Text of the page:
Yeah, for sure. So side note two and the most common form of flow on earth is the flow we get into while reading. It’s really common. So you’re not alone in that happens to me, I think, all of us anyways, um, thanks for asking this question. Because it’s a cool point. And on. What people don’t realize about books is they’re the most information dense source of information on the planet. And the way I explain it is, when I write a blog, and I, you know, wrote a blog for a very long time for Psychology Today, I wrote a blog for a very long time for Forbes. And these were, you know, these are serious people running serious magazines. You know what I mean? You do the work, I would spend that a half day prepping for the blog, doing interviews, reading a couple of things, probably get, you know, a couple hours of writing out of me day one, and then I come back and I polished day two, you know, and maybe a little bit of work on day three if I don’t quite like it. And all in all, you can read a blog average person reads about 250 words a minute, two words a minute right in there. So you can I read an 800 word blog, and it takes me about I don’t know eight hours right roughly, I don’t know what the number exactly our numbers i given the book are so um, takes about eight hours. So your ROI is you’re giving me buddy minutes, and you’re getting eight hours of my life and my brain and my craft in return. Cool trade. Okay, let’s say you read a magazine article I wrote for the New York Times or wired or did a lot of work for Wired on average is about 5000 word articles. Now how much time you get in exchange 5000 words can take About 2025 minutes to read. So what are you getting back? What’s the ROI for your 25 minutes? Well, excuse me, the first blog is like three minutes, right? like three minutes to read, not eight minutes to read. But anyways, what are you getting for your, you know, I 5000 word article, well, I’m gonna spend a month, even before I pitched the article, just doing research on the front end, I’m going to pitch it. So me and my editor are gonna bang it around, you’re gonna get two smart people hammer on the idea for a little while, I’m then going to go report the article, three months to six months, depending on the story. And then I’m going to write it, that’s another three months and attorney, my editor is going to bang on it for a while, he’s going to turn over to the fact checker who is going to beat the shit out of it for a while. And then the publisher is going to chime in and say, Hey, this, this, this and this, right, our readers care. And I’m going to do that. So you’re going to get at least four really smart people. And you’re going to get roughly nine months of my life for 25 minutes with your time plus some other brains on it. Okay, cool. You held up rise as Superman rise as Superman is literally 15 years of research. That’s how long that book took to research. And then another year to write out a bunch of other smart people, and you know, etc, etc. So the book is 70,000 words, it takes on average, about five, six hours. So here’s their rr, give me about three minutes. And what do you get, you get three days, that’s kind of cool. You give me 20 minutes, and you’re going to get eight, nine months. better deal better ROI for a little bit more time, you give me five to six hours, you’re going to get 15 years, and you’re going to get every single smart person I could literally get my hands on in the past 15 years, you could weigh in on the topic, you’re going to get their ideas to write. So it’s a massive, massive return on investment. People often say okay, books, blog, whatever, I listen to audiobooks, I listen to speeches, I watch, and all that’s fair. But I give those speeches, I write those speeches, I’m known as one of the better speakers in the world, like I’m the guy doing that work. And I can tell you that there was nothing I could talk to you for five or six hours. And I couldn’t give you the information that was in rises, Superman books in the most informationally dense source of information on the planet. So if this is in the learning section, right, so the question, one of the meta skills around learning is, what do you learn from what’s your source material? Right? That’s a really important question. You’re trying to accelerate learning. And by looking at the ROI on reading you it’s not a question. You read books. Or to be really blunt. But there’s a joke. I like that I heard years ago here, which is, what do you call people who don’t? What does smart people call people who don’t read books? I don’t know. Dom. -The Art of the Impossible: A Peak Performance Primer.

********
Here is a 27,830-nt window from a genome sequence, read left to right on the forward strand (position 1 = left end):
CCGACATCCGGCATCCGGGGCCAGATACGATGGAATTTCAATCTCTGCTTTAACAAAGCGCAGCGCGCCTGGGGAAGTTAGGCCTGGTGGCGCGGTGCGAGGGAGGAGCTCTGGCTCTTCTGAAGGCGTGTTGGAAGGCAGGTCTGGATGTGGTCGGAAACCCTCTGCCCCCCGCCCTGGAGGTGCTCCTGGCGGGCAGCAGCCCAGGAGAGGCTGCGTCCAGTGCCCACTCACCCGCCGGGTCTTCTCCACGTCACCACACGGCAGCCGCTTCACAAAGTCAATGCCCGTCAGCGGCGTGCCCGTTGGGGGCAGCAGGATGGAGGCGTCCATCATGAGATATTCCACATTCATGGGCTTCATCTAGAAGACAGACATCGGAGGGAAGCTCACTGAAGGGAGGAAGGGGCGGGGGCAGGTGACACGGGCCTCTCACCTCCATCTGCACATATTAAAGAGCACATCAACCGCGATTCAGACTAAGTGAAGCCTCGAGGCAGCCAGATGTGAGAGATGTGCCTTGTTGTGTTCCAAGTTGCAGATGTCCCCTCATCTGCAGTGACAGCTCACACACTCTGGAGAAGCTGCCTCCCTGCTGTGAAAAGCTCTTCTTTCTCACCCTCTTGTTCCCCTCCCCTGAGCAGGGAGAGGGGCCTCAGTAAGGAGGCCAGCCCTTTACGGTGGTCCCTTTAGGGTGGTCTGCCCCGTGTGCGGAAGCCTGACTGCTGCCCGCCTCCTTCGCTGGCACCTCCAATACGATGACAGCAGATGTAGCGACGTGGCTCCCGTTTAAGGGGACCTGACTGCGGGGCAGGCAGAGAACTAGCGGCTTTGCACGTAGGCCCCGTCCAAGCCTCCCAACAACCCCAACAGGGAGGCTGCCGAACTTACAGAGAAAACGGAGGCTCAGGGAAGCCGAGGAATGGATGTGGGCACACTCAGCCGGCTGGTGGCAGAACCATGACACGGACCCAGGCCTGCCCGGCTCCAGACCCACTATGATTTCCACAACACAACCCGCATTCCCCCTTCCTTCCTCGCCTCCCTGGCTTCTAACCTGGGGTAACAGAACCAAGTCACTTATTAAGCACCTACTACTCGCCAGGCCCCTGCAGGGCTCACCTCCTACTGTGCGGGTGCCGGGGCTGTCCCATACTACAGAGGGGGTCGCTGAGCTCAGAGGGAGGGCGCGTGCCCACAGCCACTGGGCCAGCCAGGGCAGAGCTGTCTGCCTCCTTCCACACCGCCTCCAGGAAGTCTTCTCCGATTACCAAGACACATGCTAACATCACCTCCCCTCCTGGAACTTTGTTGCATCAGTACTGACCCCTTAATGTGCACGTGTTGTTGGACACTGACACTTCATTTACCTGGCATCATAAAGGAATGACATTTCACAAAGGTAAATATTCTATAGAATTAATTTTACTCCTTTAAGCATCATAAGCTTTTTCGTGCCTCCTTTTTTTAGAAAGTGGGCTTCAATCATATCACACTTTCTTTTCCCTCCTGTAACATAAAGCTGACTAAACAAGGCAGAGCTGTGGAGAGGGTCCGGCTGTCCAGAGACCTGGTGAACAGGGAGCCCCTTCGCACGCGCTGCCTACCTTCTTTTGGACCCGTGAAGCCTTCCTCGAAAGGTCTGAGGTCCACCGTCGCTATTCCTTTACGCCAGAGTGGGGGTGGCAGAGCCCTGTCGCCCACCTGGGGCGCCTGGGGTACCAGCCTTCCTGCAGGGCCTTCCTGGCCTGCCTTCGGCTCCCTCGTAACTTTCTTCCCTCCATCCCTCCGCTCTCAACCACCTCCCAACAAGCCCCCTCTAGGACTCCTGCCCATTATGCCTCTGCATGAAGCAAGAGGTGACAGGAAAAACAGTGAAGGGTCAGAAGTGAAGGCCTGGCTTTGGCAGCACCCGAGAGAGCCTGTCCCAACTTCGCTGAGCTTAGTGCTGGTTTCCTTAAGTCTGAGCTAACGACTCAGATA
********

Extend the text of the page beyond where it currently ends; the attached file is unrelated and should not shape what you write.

James Taylor 12:57
Yeah, right. I mean, but but you hear this all the time, it just seems to be a lot of it in our culture is pushing us more towards those little snackable stackable bits of content, but it’s it’s self defeating, in some ways,
Steven Kotler 13:12